One of the first people I met while living in New York was a funeral director named Michael Fengullo.
The Brooklyn-born, broad-shouldered, fifty-year-old man has made his living burying the dead for over three decades. The life-long Italian bachelor has helped thousands send off and put away their loved ones. When it comes to funerals, this typical, loud New Yorker has seen it all.
That was until the pandemic hit.
Mr. Fengullo’s world has been completely upended. Before the pandemic, Michael’s team usually took care of seven funerals per week. …
What we’re doing wrong and how to be authentically thankful
Amidst the pandemic, so many of us have been encouraged to express gratitude.
The belief is that this emotion properly resets our value system for the better, helps us understand what matters most, and powers us through dread. Gratitude promoters tell us that showing appreciation for what we have curtails our anxiety while distracting us from potential despair in the future.
Gratitude can also make us better social animals. Two psychologists at Northeastern University conducted a study among 150 people to see the impact of gratitude (i.e. appreciation for what they have and the practice of being thankful). Half were encouraged and assisted in being more grateful for over two years. …
Since the creation of this cohort, millennials have been perpetually scolded for their perceived unhealthy financial habits.
Critics argue that this group is an entitled bunch of constant pleasure-seekers who sacrifice long-term financial security for short-term luxuries. Many pile up debt by living in pricey cities with low paying jobs that have minimal upward mobility.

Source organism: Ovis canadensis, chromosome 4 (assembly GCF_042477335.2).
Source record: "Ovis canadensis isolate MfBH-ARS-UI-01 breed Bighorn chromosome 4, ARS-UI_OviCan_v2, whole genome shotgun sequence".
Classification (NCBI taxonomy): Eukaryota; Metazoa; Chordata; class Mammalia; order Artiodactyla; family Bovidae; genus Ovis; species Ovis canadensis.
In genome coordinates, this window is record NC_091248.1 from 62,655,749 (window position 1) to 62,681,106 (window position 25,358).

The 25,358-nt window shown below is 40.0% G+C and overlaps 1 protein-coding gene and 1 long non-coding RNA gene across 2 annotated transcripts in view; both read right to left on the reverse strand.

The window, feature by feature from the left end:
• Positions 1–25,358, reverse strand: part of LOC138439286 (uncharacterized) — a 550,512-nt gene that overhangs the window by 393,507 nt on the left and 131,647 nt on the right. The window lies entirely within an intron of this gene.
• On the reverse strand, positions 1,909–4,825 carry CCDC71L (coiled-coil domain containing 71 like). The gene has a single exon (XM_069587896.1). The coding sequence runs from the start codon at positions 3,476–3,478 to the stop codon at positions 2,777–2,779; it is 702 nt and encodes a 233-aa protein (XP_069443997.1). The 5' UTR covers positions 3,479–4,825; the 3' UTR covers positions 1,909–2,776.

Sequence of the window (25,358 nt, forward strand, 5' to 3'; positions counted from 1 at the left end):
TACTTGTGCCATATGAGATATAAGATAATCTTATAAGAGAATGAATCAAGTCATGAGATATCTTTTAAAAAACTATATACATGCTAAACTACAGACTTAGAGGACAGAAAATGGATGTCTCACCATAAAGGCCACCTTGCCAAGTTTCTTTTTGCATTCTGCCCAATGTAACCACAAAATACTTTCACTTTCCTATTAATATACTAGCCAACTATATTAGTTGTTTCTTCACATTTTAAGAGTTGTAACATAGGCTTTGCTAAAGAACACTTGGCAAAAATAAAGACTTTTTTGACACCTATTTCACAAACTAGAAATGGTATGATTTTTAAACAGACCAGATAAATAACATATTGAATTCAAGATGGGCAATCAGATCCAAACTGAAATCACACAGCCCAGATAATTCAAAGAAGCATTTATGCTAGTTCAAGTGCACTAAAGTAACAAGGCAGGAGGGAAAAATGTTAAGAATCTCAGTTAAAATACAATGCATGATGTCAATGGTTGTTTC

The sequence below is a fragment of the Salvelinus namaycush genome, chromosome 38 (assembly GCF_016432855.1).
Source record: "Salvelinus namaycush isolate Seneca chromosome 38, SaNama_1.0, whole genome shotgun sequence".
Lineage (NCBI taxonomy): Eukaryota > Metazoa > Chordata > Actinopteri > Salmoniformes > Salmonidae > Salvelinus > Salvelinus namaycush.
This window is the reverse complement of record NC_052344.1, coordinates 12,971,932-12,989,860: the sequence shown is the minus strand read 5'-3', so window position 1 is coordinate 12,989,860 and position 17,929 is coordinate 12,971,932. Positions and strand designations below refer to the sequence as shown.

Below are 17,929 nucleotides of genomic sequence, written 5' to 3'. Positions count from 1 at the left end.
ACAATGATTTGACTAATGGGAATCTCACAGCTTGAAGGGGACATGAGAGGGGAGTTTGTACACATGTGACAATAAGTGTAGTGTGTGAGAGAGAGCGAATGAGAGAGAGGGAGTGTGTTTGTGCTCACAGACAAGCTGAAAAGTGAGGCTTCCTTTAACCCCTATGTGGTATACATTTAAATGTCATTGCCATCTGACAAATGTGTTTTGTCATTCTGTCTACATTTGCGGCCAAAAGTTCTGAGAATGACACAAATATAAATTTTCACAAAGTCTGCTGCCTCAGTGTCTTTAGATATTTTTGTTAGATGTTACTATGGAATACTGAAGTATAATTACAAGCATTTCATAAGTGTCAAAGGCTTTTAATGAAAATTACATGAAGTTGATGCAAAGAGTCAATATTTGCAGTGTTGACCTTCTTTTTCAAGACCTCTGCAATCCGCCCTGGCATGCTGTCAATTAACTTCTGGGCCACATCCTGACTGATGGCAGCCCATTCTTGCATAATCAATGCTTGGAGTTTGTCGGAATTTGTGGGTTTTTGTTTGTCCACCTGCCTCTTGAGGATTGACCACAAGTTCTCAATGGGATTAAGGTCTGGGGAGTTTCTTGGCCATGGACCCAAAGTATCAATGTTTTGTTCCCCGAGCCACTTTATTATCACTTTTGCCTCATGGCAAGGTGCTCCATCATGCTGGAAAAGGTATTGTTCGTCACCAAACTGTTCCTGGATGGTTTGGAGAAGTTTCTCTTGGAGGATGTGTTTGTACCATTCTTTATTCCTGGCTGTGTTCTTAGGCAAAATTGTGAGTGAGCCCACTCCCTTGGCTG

While the criticism may not always be valid, there is no doubt millennials are in a pinch. According to The Economist, those under 35 have, on average, just $35,000 in assets (far below the $100,000 most financial advisers suggest people should have by this age). Those born between 1981 and 1996 own 7% of all assets. This pales in comparison to the 26% of the pie baby boomers owned when they were of similar age. …
How to weed through dodgy data
Knowledge seeking these days can be a tumultuous task. An influx of propaganda, false stories, and proliferation of dumbed down news has made the search for truth harder than ever. A deeply polarized and charged election will likely amplify this problem.
The only way to wade through the barrage of bullshit peddled our way is to build a better internal mechanism to discern between legitimate and illegitimate sources of news, take in new information, and analyze information astutely.
Many have tried to build an optimal framework for proper decision making. In 1952, Isaiah Berlin’s essay, “The Hedgehog and the Fox,” Berlin divided people into two types of thinkers: the hedgehog, the individual who views the world through an individual lens, and foxes, those attempting to be more nuanced by drawing upon a wide variety of experiences. …
Amidst a pandemic with no end in sight, Trump’s obfuscation and viral fibs have prompted a number of liberals to call for the cancellation of the presidential debates. They argue that engaging with a pathological liar on national television amounts to an exercise in futility.